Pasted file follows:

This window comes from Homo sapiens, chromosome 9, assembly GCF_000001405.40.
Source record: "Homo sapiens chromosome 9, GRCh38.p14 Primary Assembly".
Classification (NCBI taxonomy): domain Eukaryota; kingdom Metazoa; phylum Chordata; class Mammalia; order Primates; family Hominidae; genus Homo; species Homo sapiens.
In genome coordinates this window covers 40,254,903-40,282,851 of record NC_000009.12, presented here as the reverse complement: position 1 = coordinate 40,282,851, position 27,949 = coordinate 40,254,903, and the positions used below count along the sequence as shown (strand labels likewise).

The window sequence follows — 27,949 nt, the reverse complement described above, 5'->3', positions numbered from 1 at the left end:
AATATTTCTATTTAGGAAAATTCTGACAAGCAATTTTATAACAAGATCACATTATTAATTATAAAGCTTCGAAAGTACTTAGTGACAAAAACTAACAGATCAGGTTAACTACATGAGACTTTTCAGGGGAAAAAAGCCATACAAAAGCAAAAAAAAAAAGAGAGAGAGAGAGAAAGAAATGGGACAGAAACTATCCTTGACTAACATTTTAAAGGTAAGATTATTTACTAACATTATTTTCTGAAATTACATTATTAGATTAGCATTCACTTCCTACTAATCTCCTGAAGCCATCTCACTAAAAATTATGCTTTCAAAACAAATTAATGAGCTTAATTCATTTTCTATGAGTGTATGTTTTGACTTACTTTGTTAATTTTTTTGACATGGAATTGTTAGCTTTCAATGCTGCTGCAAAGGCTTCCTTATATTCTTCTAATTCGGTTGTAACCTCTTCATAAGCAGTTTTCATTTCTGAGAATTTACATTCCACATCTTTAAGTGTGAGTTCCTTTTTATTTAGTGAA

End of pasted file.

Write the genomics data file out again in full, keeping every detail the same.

This window comes from Homo sapiens, chromosome 9, assembly GCF_000001405.40.
Source record: "Homo sapiens chromosome 9, GRCh38.p14 Primary Assembly".
Classification (NCBI taxonomy): domain Eukaryota; kingdom Metazoa; phylum Chordata; class Mammalia; order Primates; family Hominidae; genus Homo; species Homo sapiens.
In genome coordinates this window covers 40,254,903-40,282,851 of record NC_000009.12, presented here as the reverse complement: position 1 = coordinate 40,282,851, position 27,949 = coordinate 40,254,903, and the positions used below count along the sequence as shown (strand labels likewise).

The window sequence follows — 27,949 nt, the reverse complement described above, 5'->3', positions numbered from 1 at the left end:
AATATTTCTATTTAGGAAAATTCTGACAAGCAATTTTATAACAAGATCACATTATTAATTATAAAGCTTCGAAAGTACTTAGTGACAAAAACTAACAGATCAGGTTAACTACATGAGACTTTTCAGGGGAAAAAAGCCATACAAAAGCAAAAAAAAAAAGAGAGAGAGAGAGAAAGAAATGGGACAGAAACTATCCTTGACTAACATTTTAAAGGTAAGATTATTTACTAACATTATTTTCTGAAATTACATTATTAGATTAGCATTCACTTCCTACTAATCTCCTGAAGCCATCTCACTAAAAATTATGCTTTCAAAACAAATTAATGAGCTTAATTCATTTTCTATGAGTGTATGTTTTGACTTACTTTGTTAATTTTTTTGACATGGAATTGTTAGCTTTCAATGCTGCTGCAAAGGCTTCCTTATATTCTTCTAATTCGGTTGTAACCTCTTCATAAGCAGTTTTCATTTCTGAGAATTTACATTCCACATCTTTAAGTGTGAGTTCCTTTTTATTTAGTGAA